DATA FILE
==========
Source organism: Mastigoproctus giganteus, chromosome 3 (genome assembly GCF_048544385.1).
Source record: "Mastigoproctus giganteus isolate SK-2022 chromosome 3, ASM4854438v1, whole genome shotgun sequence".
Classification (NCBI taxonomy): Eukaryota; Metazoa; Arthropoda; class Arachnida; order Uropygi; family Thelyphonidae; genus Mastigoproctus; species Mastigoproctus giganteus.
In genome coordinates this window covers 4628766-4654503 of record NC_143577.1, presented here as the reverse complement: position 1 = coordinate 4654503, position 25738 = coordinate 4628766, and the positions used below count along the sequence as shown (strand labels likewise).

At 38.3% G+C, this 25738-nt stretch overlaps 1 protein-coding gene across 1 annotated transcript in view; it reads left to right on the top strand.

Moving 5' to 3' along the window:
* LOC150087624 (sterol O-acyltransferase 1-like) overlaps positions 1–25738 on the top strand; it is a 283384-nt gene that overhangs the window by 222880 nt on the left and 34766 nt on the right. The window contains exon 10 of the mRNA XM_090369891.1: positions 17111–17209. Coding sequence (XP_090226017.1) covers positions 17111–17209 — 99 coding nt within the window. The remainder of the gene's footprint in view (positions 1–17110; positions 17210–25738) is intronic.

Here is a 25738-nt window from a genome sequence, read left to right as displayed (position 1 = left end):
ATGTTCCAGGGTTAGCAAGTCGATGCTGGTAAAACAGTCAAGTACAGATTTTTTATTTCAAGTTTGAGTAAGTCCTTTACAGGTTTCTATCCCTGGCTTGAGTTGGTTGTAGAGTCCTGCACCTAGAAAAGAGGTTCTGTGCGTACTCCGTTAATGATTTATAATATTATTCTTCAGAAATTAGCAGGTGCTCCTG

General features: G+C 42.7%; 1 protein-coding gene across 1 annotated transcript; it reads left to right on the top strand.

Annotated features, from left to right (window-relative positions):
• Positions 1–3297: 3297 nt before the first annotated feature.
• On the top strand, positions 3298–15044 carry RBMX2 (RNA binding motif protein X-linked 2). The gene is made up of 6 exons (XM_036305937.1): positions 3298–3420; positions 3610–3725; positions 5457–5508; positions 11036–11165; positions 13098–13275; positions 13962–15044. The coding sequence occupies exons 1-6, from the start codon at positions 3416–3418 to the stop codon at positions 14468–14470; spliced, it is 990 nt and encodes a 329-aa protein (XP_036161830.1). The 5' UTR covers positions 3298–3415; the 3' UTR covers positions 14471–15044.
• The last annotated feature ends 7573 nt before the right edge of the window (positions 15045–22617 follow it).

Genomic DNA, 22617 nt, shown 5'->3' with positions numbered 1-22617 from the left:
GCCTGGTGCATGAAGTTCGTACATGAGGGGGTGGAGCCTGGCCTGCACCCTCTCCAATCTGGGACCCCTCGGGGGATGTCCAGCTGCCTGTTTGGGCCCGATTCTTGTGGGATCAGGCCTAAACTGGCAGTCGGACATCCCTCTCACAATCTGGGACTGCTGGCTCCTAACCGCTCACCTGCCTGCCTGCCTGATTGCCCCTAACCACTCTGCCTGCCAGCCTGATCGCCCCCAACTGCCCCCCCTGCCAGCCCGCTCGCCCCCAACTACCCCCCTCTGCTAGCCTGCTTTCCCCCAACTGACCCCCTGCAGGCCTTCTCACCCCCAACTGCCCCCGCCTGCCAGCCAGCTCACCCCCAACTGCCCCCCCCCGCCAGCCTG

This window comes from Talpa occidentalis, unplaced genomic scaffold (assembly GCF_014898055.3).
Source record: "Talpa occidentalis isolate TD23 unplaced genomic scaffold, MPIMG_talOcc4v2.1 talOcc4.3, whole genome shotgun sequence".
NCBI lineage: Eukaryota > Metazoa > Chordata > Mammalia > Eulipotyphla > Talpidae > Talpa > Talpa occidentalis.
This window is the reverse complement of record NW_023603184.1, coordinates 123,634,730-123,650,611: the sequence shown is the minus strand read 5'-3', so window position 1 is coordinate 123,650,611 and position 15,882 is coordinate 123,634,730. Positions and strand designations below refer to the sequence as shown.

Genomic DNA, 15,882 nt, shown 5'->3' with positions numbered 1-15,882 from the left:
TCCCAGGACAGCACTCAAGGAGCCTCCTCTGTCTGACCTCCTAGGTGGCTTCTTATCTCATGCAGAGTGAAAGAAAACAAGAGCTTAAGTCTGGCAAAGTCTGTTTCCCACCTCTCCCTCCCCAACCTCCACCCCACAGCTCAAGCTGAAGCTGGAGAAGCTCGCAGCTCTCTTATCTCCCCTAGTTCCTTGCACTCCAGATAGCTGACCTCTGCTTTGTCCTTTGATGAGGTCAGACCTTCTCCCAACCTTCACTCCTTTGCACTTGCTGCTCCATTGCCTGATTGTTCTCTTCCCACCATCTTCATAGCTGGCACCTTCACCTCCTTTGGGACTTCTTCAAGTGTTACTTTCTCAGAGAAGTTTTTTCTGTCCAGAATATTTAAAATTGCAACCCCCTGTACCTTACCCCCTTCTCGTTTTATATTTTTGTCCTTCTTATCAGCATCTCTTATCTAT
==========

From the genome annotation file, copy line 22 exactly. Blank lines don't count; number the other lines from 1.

TCCCAGGACAGCACTCAAGGAGCCTCCTCTGTCTGACCTCCTAGGTGGCTTCTTATCTCATGCAGAGTGAAAGAAAACAAGAGCTTAAGTCTGGCAAAGTCTGTTTCCCACCTCTCCCTCCCCAACCTCCACCCCACAGCTCAAGCTGAAGCTGGAGAAGCTCGCAGCTCTCTTATCTCCCCTAGTTCCTTGCACTCCAGATAGCTGACCTCTGCTTTGTCCTTTGATGAGGTCAGACCTTCTCCCAACCTTCACTCCTTTGCACTTGCTGCTCCATTGCCTGATTGTTCTCTTCCCACCATCTTCATAGCTGGCACCTTCACCTCCTTTGGGACTTCTTCAAGTGTTACTTTCTCAGAGAAGTTTTTTCTGTCCAGAATATTTAAAATTGCAACCCCCTGTACCTTACCCCCTTCTCGTTTTATATTTTTGTCCTTCTTATCAGCATCTCTTATCTAT